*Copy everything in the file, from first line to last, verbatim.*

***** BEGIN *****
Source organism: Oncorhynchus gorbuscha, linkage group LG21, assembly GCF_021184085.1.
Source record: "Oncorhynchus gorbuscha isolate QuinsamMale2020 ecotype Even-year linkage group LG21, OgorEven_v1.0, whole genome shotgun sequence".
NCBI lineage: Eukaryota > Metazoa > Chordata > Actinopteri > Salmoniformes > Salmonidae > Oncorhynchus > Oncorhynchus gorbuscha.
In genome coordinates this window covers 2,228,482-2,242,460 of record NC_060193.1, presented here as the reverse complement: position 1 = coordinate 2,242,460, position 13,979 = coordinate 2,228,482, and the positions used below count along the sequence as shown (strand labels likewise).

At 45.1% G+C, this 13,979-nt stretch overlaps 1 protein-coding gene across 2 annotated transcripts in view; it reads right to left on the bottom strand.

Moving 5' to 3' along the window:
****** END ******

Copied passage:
Source organism: Oncorhynchus gorbuscha, linkage group LG21, assembly GCF_021184085.1.
Source record: "Oncorhynchus gorbuscha isolate QuinsamMale2020 ecotype Even-year linkage group LG21, OgorEven_v1.0, whole genome shotgun sequence".
NCBI lineage: Eukaryota > Metazoa > Chordata > Actinopteri > Salmoniformes > Salmonidae > Oncorhynchus > Oncorhynchus gorbuscha.
In genome coordinates this window covers 2,228,482-2,242,460 of record NC_060193.1, presented here as the reverse complement: position 1 = coordinate 2,242,460, position 13,979 = coordinate 2,228,482, and the positions used below count along the sequence as shown (strand labels likewise).

At 45.1% G+C, this 13,979-nt stretch overlaps 1 protein-coding gene across 2 annotated transcripts in view; it reads right to left on the bottom strand.

Moving 5' to 3' along the window: